Making of: Teen Chok in Tai Yuan Textiles, Thailand
Words & photos by Sali Sasaki
Mae Chaem District, Chiang Mai Province, Thailand – The Tai Yuan’s ancestors are the founders of traditional polities (muang) in northern Thailand, which previously formed the Kingdom of Lanna of which Chiang Mai was made the centre in 1296. Today the Tai Yuan group is mainly present in the north (including Chiang Mai, Chiang Saeng, and Chiang Rai) but is also located in central provinces of Thailand.
Mae Chaem is a windy road trip across the tree-covered mountains, typical of northern provinces, almost two hours away from the city of Chiang Mai. The area is home to different groups including the Tai and Karen, however, the weavers are not easy to find and the most talented weaving communities are like best-kept secrets, quietly hidden from public view.
With their distinctive diamond patterns, the colourful Tai Yuan textiles of Mae Chaem have found a niche market among local communities as well as urban residents from Chiang Mai and beyond. Their intricate woven details make them very valuable and sought-after textiles in Thailand. A local explains: “see the details of this part of the skirt, the technique is called ‘teen chok’, the value of the skirt depends on the weaver’s time spent on the ‘chok’.”
‘Teen chok’, is the skirt border distinctive of Tai Yuan textiles from Mae Chaem. Chok is a discontinuous supplementary weft technique that is used by most Tai groups in Southeast Asia*. It consists of using a stick, a porcupine quill or fingers to pick out warp threads to which a supplementary yarn is threaded while still on the loom. It is a time-consuming process because the yarn does not pass from selvedge to selvedge, hence making it “discontinuous”. Generally, it takes a month to weave a few centimetres. The main yarn used for Tai Yuan skirts is yellow cotton, which is either produced locally or imported. The thick supplementary threads for the skirt borders are sometimes mixed with metallic or silk threads, following a traditional Chiang Mai court style that combines different materials on a single piece of garment. Today the majority of local weavers in the area are unable to explain the symbolic meaning embedded in the textiles and instead refer to family habits and also customer demand to justify the choices made for the patterns and style.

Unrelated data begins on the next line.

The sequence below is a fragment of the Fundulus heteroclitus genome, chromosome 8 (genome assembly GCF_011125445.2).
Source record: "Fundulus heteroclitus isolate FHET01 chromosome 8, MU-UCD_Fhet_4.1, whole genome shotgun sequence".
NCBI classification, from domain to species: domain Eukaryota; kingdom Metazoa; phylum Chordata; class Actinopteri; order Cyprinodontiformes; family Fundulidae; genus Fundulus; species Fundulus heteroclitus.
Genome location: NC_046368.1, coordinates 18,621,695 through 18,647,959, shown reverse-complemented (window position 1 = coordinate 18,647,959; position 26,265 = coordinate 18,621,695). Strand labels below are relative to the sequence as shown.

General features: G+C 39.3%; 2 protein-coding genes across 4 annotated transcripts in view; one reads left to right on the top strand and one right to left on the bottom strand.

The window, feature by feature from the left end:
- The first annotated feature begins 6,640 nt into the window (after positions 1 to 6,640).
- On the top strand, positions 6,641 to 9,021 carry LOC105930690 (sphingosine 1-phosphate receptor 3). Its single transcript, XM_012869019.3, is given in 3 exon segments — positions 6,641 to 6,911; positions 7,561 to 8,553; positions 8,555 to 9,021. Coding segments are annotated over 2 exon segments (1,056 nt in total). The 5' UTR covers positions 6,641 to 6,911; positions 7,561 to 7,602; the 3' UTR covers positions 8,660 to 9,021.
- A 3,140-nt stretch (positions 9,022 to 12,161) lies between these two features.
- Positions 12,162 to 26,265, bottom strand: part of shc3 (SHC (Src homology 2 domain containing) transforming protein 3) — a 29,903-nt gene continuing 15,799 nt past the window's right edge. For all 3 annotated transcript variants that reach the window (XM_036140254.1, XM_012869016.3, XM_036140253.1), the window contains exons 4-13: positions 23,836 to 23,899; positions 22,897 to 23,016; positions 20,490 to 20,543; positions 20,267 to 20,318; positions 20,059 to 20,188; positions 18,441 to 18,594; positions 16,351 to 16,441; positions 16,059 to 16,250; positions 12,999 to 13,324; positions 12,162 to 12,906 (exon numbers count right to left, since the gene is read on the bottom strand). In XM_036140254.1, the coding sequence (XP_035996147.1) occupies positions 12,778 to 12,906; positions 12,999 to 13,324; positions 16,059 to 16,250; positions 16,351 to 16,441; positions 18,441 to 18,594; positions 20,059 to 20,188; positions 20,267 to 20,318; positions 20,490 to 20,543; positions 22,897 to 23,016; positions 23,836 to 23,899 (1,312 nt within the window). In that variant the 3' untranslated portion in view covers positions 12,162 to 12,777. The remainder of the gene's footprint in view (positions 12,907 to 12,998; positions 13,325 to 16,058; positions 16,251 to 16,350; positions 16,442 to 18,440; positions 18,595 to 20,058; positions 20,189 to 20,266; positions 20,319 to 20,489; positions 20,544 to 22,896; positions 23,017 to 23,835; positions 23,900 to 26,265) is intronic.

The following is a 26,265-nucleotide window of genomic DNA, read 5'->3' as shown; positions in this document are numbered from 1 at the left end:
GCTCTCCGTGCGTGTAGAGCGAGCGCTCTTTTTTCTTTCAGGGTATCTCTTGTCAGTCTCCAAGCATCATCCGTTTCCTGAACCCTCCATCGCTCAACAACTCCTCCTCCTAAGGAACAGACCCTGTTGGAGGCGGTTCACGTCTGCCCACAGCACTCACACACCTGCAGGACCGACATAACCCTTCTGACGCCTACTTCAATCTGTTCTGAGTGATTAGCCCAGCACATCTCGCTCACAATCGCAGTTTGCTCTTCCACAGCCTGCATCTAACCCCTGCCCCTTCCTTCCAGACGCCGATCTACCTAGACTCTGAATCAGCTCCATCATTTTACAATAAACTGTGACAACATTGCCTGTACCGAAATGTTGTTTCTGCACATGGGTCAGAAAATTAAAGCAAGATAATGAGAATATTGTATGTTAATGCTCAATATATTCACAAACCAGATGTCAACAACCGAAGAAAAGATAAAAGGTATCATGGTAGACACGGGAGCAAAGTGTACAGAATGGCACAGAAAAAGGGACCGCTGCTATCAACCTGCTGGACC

In the communities around Mae Chaem, it is apparent that young women do not commonly practice weaving these days and often migrate to urban areas for other work opportunities. Locals are not concerned about this transition and do not seem to be imposing any pressure on the younger generations to continue the practice with the guidance of elder women. With the decreasing skilled weaving population in the area and a growing niche demand for Tai traditional skirts among young Thais, authentic Tai Yuan textiles are likely to increase in value in the future.
*Presently, Tai groups in Thailand include Tai Lue, Tai Khoen, Tai Yai, Tai Yuan, Tai Mao, Tai Phuan, and Lao.